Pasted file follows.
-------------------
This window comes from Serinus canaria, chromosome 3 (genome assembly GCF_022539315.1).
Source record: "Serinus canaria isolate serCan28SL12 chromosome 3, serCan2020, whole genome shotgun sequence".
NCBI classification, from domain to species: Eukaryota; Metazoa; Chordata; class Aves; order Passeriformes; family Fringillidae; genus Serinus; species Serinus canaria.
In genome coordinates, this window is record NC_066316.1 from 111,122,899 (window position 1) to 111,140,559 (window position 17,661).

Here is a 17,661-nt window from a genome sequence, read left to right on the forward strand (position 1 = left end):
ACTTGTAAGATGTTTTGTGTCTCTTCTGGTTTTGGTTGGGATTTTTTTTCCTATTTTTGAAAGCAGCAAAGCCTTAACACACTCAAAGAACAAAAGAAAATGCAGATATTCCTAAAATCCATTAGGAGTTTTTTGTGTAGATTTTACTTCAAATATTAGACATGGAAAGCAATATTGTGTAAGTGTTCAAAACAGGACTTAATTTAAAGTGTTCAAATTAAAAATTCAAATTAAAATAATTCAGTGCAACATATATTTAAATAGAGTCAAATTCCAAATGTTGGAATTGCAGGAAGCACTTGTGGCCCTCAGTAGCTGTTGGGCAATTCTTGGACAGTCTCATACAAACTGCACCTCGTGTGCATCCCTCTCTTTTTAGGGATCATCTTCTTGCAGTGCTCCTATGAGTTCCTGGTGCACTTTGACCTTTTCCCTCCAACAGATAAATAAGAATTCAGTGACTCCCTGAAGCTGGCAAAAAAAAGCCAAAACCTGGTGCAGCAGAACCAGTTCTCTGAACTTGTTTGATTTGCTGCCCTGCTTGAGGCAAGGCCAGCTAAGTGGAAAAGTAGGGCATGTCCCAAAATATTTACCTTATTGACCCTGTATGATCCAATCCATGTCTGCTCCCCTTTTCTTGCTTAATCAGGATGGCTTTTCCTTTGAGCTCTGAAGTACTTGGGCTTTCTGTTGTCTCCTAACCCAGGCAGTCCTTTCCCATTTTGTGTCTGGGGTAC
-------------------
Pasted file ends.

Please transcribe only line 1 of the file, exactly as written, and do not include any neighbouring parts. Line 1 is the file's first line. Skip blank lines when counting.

This window comes from Serinus canaria, chromosome 3 (genome assembly GCF_022539315.1).